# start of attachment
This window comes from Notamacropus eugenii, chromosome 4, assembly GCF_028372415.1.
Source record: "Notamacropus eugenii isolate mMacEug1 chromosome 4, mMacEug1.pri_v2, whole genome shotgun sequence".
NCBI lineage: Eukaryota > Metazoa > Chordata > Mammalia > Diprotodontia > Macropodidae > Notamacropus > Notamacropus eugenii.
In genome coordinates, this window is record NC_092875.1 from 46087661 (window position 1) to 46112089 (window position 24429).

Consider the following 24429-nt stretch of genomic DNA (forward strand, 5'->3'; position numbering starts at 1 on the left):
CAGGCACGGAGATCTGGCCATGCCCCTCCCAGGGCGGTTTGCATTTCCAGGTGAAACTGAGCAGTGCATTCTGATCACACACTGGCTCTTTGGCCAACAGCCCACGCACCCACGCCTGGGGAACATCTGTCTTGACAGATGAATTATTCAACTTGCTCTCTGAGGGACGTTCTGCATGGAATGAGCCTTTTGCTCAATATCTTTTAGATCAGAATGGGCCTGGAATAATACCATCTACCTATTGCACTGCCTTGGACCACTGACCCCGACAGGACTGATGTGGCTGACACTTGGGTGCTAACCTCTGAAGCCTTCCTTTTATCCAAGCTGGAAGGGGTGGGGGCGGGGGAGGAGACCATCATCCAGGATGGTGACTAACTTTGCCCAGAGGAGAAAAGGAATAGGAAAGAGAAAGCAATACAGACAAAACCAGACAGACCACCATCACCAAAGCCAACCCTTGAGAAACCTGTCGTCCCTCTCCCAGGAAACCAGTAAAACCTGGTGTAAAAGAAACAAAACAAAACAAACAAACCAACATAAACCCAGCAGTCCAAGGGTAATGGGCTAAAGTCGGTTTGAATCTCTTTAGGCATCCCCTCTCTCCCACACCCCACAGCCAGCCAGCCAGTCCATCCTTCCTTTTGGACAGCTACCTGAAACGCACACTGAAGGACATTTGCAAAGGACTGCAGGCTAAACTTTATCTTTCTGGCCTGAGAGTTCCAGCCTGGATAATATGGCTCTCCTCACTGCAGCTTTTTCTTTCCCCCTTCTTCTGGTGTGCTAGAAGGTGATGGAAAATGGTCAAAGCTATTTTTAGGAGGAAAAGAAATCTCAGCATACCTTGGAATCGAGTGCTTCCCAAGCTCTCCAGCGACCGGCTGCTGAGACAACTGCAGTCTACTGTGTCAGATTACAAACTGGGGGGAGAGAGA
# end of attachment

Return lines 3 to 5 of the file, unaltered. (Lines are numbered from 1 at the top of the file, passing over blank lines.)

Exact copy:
NCBI lineage: Eukaryota > Metazoa > Chordata > Mammalia > Diprotodontia > Macropodidae > Notamacropus > Notamacropus eugenii.
In genome coordinates, this window is record NC_092875.1 from 46087661 (window position 1) to 46112089 (window position 24429).

Consider the following 24429-nt stretch of genomic DNA (forward strand, 5'->3'; position numbering starts at 1 on the left):